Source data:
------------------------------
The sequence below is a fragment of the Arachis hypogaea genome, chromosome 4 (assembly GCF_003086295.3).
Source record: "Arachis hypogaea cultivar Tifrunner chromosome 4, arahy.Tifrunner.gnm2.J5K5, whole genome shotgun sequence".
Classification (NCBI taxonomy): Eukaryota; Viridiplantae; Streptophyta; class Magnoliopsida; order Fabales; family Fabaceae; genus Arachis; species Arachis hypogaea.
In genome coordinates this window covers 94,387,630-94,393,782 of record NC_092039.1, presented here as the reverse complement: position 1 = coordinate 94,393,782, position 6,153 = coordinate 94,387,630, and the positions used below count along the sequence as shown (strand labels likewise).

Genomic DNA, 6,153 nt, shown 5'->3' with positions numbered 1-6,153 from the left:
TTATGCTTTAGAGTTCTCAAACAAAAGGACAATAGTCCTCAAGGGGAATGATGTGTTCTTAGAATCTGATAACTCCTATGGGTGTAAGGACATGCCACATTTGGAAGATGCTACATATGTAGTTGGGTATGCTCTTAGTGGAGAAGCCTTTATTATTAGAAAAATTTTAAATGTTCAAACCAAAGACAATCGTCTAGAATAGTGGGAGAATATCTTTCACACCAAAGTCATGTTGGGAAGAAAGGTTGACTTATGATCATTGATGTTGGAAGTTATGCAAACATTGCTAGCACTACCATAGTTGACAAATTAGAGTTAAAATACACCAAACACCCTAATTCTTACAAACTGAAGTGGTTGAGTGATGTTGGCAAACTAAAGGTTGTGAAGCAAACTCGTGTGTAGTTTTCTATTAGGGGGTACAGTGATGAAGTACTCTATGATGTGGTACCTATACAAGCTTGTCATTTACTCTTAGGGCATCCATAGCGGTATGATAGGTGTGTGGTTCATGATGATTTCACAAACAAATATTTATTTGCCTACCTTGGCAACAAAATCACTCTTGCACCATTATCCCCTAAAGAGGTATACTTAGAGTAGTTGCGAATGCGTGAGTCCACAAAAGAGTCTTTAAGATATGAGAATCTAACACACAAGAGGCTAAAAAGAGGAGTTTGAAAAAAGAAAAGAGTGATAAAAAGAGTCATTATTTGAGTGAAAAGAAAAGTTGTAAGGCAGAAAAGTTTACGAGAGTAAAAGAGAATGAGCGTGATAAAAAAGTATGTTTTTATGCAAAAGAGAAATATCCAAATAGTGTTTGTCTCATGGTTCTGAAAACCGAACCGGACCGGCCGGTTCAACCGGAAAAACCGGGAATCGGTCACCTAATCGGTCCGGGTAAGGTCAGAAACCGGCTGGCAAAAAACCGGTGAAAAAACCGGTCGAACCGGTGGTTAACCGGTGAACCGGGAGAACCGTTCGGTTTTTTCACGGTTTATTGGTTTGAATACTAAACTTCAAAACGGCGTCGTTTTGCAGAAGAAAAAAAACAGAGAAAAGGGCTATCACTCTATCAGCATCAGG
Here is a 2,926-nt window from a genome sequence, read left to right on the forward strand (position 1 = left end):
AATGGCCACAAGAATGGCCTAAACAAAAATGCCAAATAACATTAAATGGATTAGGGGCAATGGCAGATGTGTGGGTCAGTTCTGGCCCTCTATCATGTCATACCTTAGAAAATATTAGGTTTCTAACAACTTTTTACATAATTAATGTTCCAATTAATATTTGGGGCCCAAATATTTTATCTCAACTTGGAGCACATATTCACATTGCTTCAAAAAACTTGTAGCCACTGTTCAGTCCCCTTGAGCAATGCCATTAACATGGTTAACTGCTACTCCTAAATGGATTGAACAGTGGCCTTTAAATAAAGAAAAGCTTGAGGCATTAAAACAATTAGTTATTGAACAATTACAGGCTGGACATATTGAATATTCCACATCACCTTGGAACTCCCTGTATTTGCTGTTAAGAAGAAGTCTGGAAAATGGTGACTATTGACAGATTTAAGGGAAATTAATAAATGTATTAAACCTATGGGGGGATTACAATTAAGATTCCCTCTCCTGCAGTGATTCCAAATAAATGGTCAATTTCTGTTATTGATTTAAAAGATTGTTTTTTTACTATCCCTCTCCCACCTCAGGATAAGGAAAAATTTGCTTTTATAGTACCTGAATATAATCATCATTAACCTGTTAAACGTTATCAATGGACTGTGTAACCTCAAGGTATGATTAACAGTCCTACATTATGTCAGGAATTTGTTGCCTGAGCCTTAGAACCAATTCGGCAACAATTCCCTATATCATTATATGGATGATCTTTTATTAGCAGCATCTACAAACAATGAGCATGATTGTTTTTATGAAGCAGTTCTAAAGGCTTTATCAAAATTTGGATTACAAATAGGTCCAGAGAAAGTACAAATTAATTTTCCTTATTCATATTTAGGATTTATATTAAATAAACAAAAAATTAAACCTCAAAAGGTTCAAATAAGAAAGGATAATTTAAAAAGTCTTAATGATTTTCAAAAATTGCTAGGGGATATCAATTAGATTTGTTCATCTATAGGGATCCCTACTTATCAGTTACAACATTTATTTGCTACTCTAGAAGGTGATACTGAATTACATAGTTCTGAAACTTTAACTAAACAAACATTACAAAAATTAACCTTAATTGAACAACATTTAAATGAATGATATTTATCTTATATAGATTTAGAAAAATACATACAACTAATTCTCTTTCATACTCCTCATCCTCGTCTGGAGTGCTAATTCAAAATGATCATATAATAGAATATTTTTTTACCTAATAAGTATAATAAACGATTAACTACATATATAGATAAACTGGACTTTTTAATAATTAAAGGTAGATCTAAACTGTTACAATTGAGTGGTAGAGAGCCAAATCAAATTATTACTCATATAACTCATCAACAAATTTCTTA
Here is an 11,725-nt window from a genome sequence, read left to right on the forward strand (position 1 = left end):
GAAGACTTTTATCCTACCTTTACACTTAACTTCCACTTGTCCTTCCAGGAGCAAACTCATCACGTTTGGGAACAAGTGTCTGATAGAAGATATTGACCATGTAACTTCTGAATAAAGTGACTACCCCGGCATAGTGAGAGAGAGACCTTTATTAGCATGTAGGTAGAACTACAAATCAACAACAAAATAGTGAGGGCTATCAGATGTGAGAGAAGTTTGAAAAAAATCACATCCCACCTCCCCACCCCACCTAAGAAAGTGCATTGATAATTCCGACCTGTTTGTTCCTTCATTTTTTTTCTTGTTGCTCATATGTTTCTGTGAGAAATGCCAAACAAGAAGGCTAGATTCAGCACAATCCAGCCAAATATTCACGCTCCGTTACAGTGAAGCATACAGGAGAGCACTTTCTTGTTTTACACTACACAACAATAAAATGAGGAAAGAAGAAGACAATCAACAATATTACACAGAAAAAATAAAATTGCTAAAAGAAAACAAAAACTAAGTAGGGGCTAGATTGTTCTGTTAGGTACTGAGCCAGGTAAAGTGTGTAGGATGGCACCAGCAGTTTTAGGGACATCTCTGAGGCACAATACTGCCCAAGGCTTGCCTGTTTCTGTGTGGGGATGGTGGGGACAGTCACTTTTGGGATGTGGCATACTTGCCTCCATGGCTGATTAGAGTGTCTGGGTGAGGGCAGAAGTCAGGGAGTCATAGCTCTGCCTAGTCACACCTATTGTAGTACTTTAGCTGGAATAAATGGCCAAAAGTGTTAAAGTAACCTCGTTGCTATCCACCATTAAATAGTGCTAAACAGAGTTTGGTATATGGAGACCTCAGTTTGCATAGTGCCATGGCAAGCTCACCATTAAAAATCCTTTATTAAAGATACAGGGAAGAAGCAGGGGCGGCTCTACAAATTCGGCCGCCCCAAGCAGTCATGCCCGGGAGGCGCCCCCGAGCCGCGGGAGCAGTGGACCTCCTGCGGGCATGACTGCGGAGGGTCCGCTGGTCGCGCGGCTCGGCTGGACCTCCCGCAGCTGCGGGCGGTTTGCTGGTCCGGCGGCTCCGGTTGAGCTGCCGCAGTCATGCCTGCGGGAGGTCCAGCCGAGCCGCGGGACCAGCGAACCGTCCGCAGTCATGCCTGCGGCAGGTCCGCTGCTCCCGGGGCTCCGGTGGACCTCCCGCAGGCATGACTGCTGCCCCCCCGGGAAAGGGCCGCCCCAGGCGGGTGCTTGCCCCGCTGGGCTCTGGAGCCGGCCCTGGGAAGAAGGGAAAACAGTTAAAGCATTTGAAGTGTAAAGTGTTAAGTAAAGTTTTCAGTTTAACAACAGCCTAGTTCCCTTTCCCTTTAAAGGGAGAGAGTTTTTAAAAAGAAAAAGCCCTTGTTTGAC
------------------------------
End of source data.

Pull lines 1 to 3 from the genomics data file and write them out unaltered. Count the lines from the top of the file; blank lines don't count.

The sequence below is a fragment of the Arachis hypogaea genome, chromosome 4 (assembly GCF_003086295.3).
Source record: "Arachis hypogaea cultivar Tifrunner chromosome 4, arahy.Tifrunner.gnm2.J5K5, whole genome shotgun sequence".
Classification (NCBI taxonomy): Eukaryota; Viridiplantae; Streptophyta; class Magnoliopsida; order Fabales; family Fabaceae; genus Arachis; species Arachis hypogaea.